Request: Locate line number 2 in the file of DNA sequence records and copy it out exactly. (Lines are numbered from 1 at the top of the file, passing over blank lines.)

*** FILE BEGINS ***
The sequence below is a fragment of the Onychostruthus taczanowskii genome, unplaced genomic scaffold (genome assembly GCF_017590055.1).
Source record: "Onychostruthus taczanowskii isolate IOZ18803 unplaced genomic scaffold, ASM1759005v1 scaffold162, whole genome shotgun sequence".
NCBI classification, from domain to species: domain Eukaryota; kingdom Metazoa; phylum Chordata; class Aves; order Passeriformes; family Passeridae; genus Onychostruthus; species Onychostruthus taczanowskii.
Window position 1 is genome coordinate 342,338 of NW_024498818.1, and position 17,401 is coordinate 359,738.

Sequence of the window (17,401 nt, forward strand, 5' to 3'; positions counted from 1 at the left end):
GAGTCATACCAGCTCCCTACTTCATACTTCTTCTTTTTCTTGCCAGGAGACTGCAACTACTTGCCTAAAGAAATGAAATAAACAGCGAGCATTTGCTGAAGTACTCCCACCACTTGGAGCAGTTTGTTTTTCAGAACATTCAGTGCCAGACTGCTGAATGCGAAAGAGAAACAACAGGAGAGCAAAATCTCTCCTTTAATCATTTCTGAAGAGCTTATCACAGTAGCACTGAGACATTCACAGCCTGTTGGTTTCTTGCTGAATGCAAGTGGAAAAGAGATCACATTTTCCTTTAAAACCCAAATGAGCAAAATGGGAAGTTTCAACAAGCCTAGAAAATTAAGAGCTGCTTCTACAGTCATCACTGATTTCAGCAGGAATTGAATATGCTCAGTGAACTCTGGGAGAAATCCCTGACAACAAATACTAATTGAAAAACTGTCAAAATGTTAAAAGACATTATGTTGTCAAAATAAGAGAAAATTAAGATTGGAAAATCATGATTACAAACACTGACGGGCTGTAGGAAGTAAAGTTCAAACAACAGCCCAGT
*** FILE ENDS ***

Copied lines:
Source record: "Onychostruthus taczanowskii isolate IOZ18803 unplaced genomic scaffold, ASM1759005v1 scaffold162, whole genome shotgun sequence".